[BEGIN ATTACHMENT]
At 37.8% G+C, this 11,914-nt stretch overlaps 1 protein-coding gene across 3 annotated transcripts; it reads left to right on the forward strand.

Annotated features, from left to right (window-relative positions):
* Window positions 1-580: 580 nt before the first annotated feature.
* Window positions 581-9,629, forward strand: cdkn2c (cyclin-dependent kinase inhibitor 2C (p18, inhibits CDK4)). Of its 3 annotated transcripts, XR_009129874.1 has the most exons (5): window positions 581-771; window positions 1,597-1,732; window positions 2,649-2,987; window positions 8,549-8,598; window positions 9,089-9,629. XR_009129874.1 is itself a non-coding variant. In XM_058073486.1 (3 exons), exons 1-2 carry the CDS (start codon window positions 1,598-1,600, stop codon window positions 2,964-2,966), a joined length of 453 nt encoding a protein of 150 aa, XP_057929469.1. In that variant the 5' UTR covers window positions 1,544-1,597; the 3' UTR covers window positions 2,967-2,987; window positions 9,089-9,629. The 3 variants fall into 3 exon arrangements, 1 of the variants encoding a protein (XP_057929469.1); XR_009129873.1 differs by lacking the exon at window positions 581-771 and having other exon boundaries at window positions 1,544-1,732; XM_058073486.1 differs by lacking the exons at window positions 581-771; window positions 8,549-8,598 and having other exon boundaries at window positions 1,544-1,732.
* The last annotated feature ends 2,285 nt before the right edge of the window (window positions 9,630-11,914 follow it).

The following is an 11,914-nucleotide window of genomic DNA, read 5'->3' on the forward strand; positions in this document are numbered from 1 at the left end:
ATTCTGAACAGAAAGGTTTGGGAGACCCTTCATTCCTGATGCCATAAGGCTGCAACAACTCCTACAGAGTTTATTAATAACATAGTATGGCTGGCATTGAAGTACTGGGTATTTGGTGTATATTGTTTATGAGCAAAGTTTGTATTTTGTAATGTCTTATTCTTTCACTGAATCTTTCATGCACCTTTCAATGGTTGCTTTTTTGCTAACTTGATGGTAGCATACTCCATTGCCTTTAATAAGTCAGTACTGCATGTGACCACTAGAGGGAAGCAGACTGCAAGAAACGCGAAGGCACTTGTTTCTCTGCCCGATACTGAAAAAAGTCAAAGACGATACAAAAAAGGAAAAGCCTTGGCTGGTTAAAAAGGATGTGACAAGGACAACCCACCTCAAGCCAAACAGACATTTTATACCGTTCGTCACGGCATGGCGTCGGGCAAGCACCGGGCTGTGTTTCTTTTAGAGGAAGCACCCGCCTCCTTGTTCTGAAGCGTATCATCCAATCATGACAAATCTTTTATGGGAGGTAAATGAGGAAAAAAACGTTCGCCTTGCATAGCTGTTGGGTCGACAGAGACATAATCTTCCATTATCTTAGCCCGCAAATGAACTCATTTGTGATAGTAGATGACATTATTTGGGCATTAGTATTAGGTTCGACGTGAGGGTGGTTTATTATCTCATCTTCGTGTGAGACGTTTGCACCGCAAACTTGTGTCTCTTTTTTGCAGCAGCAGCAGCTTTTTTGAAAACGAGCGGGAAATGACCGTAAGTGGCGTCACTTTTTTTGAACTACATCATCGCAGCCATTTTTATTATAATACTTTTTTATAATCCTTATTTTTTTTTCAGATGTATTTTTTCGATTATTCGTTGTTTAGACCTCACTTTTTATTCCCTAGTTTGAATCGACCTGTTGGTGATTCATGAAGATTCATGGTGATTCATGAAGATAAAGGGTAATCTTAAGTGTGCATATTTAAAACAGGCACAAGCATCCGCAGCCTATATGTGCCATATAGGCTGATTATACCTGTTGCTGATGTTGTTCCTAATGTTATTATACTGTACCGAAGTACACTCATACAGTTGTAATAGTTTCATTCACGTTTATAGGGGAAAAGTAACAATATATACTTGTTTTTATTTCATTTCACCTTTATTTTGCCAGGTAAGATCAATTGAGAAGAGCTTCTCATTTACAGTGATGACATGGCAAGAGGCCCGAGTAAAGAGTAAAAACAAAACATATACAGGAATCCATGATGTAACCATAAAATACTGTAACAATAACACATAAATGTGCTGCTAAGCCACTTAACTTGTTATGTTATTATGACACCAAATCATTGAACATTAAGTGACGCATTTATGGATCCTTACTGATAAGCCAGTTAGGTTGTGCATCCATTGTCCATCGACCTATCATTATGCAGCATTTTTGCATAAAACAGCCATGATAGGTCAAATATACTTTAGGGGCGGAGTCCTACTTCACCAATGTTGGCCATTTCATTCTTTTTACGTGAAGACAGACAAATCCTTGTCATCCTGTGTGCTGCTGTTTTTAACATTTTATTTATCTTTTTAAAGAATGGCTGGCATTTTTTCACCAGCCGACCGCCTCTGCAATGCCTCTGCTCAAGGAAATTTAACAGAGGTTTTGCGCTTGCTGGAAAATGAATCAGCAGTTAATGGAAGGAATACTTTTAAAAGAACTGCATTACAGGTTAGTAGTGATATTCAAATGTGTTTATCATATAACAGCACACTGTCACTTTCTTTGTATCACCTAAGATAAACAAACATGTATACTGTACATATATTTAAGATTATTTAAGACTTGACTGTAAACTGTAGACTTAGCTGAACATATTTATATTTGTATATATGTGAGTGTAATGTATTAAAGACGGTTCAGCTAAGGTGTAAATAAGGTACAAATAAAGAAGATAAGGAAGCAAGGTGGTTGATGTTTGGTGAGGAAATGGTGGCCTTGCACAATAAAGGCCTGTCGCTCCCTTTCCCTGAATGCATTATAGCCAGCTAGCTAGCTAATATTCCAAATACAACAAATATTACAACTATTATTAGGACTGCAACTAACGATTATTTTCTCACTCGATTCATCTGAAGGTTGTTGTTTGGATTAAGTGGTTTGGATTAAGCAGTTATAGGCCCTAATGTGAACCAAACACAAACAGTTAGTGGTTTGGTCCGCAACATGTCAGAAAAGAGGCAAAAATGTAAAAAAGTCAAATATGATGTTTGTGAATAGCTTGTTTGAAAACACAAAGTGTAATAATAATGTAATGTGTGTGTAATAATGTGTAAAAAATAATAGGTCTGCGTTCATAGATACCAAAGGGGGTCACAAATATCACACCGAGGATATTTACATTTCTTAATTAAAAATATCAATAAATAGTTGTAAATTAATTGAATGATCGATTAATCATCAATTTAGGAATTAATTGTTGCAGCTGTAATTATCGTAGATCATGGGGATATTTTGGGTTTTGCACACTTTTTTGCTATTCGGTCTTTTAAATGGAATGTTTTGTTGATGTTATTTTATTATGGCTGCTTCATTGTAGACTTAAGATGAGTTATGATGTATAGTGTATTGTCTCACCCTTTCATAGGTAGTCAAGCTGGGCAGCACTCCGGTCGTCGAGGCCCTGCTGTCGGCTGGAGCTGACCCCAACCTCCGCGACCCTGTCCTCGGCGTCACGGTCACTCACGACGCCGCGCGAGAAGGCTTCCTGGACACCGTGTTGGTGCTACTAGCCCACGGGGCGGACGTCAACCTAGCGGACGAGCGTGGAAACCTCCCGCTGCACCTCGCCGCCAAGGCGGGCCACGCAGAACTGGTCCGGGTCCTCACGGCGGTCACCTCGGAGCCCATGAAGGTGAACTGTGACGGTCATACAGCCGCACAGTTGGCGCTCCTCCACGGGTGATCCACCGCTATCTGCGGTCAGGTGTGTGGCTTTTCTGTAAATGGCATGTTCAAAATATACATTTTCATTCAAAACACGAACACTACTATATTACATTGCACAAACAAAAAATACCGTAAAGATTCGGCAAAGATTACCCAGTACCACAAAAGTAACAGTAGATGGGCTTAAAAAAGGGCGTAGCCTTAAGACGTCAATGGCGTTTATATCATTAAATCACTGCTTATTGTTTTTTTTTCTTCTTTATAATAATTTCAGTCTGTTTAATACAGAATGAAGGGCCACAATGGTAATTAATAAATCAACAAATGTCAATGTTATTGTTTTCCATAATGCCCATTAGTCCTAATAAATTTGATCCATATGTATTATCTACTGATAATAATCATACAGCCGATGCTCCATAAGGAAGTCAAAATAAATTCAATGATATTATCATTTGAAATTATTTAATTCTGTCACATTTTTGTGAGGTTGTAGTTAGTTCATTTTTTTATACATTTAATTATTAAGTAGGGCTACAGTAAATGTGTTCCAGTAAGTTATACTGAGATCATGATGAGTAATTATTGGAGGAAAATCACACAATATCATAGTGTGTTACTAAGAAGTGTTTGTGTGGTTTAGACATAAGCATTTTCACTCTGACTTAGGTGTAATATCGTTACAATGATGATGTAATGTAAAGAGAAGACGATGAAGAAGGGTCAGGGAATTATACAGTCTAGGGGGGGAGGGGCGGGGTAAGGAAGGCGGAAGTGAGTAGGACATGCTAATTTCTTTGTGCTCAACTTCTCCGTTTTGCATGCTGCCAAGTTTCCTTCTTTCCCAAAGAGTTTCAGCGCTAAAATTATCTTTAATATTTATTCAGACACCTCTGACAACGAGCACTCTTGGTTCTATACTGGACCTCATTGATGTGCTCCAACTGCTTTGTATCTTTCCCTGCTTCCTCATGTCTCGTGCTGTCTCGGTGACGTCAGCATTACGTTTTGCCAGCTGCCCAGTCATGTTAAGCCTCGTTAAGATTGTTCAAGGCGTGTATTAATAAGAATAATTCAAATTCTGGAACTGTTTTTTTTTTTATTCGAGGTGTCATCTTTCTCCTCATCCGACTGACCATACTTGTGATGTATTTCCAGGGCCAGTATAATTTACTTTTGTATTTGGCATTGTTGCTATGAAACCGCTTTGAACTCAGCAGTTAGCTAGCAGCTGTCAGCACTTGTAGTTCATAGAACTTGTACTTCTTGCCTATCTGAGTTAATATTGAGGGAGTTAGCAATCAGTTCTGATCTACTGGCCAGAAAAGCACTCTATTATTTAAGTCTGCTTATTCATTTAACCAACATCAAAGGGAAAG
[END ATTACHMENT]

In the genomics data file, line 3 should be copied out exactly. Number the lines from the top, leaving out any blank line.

* Window positions 1-580: 580 nt before the first annotated feature.